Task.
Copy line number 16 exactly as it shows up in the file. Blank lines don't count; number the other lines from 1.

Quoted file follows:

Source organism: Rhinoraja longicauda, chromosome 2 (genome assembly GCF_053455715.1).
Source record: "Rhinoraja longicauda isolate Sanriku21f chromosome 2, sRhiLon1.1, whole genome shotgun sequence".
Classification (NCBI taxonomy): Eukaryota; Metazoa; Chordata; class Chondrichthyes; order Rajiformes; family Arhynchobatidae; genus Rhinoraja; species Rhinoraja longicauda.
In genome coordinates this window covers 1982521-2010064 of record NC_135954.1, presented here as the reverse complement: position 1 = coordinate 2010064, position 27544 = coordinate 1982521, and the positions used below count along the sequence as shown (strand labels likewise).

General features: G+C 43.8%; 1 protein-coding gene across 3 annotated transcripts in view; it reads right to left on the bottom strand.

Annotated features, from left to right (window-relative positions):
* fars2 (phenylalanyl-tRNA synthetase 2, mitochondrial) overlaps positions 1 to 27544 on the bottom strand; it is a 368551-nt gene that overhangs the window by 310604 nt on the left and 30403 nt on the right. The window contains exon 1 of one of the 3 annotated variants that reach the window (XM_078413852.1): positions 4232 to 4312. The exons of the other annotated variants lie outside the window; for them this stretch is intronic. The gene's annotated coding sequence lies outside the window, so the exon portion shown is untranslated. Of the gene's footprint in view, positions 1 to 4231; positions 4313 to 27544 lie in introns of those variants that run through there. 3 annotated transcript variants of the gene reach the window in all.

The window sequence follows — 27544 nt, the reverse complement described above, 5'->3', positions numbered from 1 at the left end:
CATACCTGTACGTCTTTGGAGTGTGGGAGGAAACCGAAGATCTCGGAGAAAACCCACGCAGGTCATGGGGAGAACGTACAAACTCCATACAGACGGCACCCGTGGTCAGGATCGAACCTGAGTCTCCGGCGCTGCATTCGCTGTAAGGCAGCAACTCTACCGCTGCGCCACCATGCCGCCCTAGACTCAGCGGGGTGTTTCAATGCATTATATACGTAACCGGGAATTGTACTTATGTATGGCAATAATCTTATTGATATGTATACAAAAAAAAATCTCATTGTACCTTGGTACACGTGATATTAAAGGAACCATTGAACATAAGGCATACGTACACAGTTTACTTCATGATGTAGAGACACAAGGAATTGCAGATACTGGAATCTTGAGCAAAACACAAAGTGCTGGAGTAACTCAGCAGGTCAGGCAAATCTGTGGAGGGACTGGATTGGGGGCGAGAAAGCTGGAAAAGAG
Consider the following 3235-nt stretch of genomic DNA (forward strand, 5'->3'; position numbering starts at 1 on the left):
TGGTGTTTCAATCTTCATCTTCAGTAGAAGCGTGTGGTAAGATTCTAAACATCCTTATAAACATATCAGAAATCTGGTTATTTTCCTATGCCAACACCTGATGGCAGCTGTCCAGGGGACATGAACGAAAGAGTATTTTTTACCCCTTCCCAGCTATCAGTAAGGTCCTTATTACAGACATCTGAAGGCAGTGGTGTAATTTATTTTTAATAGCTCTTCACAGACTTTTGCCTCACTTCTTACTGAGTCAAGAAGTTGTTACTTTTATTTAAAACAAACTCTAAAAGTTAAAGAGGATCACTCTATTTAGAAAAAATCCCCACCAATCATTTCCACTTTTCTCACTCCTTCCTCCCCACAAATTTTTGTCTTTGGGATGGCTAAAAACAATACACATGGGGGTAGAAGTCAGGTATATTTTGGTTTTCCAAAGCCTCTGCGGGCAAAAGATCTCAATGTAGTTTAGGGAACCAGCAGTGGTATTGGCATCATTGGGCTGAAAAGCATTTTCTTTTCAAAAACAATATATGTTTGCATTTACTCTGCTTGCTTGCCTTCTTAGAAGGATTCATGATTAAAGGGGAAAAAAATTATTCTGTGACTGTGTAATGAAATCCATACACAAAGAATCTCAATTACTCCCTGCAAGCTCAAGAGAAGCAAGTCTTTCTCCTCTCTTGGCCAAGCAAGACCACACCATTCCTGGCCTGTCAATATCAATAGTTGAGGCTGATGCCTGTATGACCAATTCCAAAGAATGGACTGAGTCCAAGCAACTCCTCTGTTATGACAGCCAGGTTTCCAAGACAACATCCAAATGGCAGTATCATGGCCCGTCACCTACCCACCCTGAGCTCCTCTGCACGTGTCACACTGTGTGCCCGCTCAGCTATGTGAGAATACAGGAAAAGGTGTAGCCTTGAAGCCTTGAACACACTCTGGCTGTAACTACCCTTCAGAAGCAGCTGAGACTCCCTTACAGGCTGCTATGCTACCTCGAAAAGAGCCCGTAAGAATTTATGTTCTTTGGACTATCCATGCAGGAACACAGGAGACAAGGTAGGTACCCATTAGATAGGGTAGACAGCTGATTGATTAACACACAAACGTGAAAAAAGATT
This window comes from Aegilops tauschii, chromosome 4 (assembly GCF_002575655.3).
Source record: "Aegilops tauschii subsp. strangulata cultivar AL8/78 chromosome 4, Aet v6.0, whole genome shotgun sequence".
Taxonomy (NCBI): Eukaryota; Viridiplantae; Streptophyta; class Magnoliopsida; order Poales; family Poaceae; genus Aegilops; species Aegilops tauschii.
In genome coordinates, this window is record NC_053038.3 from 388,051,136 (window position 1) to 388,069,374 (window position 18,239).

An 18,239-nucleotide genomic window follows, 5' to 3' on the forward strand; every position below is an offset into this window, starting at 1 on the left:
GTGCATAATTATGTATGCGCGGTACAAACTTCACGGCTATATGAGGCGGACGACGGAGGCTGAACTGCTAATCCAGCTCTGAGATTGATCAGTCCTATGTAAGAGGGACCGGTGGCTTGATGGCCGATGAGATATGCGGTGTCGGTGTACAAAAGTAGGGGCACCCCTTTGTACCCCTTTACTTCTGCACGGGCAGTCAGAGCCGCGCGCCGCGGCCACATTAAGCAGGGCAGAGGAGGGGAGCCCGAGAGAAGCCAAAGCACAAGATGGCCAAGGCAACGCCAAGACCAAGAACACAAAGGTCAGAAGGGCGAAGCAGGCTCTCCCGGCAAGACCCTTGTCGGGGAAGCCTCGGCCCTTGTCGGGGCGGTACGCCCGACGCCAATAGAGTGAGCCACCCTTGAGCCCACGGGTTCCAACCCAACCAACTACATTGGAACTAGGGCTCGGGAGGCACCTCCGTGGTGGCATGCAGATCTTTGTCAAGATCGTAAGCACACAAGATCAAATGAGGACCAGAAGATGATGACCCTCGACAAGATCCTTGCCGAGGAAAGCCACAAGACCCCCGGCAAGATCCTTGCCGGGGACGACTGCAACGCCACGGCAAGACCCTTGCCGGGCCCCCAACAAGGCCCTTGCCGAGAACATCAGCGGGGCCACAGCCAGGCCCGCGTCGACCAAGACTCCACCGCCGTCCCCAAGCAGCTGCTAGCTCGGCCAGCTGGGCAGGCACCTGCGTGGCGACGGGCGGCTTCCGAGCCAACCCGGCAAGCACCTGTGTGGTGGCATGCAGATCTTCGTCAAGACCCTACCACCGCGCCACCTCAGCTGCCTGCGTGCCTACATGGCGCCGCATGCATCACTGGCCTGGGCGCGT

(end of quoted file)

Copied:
An 18,239-nucleotide genomic window follows, 5' to 3' on the forward strand; every position below is an offset into this window, starting at 1 on the left: